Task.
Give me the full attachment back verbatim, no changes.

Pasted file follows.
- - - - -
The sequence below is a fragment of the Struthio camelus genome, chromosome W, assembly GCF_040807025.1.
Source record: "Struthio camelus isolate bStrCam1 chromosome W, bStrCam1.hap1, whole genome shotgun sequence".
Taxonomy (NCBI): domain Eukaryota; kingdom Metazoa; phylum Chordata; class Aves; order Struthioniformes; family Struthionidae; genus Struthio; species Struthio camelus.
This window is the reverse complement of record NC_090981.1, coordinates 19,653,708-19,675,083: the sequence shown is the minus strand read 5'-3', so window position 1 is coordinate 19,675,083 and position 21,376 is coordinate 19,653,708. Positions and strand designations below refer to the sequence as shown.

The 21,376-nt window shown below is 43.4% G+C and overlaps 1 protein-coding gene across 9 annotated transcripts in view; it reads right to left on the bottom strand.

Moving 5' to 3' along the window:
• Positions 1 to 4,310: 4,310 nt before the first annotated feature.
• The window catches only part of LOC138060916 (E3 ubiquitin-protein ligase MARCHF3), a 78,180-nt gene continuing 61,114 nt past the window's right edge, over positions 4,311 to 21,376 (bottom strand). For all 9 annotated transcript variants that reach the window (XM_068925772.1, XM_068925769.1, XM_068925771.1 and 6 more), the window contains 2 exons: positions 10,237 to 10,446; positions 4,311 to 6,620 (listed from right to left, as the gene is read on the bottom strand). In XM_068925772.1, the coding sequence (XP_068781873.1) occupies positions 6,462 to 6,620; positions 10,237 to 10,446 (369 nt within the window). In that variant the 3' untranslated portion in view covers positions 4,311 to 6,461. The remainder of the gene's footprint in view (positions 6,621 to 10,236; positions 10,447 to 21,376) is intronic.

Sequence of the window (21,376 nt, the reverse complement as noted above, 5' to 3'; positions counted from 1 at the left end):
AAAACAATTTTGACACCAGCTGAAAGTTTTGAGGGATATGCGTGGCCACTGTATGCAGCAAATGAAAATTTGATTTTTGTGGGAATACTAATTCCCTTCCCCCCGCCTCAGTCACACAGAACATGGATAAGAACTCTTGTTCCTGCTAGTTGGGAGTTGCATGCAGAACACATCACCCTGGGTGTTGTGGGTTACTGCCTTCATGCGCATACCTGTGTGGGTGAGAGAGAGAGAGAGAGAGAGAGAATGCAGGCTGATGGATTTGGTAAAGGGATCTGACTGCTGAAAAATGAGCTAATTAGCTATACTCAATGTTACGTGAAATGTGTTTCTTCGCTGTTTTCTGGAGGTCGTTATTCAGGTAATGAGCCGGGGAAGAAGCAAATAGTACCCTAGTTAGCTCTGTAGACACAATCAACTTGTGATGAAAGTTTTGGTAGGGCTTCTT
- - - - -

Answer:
The sequence below is a fragment of the Struthio camelus genome, chromosome W, assembly GCF_040807025.1.
Source record: "Struthio camelus isolate bStrCam1 chromosome W, bStrCam1.hap1, whole genome shotgun sequence".
Taxonomy (NCBI): domain Eukaryota; kingdom Metazoa; phylum Chordata; class Aves; order Struthioniformes; family Struthionidae; genus Struthio; species Struthio camelus.
This window is the reverse complement of record NC_090981.1, coordinates 19,653,708-19,675,083: the sequence shown is the minus strand read 5'-3', so window position 1 is coordinate 19,675,083 and position 21,376 is coordinate 19,653,708. Positions and strand designations below refer to the sequence as shown.

The 21,376-nt window shown below is 43.4% G+C and overlaps 1 protein-coding gene across 9 annotated transcripts in view; it reads right to left on the bottom strand.

Moving 5' to 3' along the window:
• Positions 1 to 4,310: 4,310 nt before the first annotated feature.
• The window catches only part of LOC138060916 (E3 ubiquitin-protein ligase MARCHF3), a 78,180-nt gene continuing 61,114 nt past the window's right edge, over positions 4,311 to 21,376 (bottom strand). For all 9 annotated transcript variants that reach the window (XM_068925772.1, XM_068925769.1, XM_068925771.1 and 6 more), the window contains 2 exons: positions 10,237 to 10,446; positions 4,311 to 6,620 (listed from right to left, as the gene is read on the bottom strand). In XM_068925772.1, the coding sequence (XP_068781873.1) occupies positions 6,462 to 6,620; positions 10,237 to 10,446 (369 nt within the window). In that variant the 3' untranslated portion in view covers positions 4,311 to 6,461. The remainder of the gene's footprint in view (positions 6,621 to 10,236; positions 10,447 to 21,376) is intronic.

Sequence of the window (21,376 nt, the reverse complement as noted above, 5' to 3'; positions counted from 1 at the left end):
AAAACAATTTTGACACCAGCTGAAAGTTTTGAGGGATATGCGTGGCCACTGTATGCAGCAAATGAAAATTTGATTTTTGTGGGAATACTAATTCCCTTCCCCCCGCCTCAGTCACACAGAACATGGATAAGAACTCTTGTTCCTGCTAGTTGGGAGTTGCATGCAGAACACATCACCCTGGGTGTTGTGGGTTACTGCCTTCATGCGCATACCTGTGTGGGTGAGAGAGAGAGAGAGAGAGAGAGAATGCAGGCTGATGGATTTGGTAAAGGGATCTGACTGCTGAAAAATGAGCTAATTAGCTATACTCAATGTTACGTGAAATGTGTTTCTTCGCTGTTTTCTGGAGGTCGTTATTCAGGTAATGAGCCGGGGAAGAAGCAAATAGTACCCTAGTTAGCTCTGTAGACACAATCAACTTGTGATGAAAGTTTTGGTAGGGCTTCTT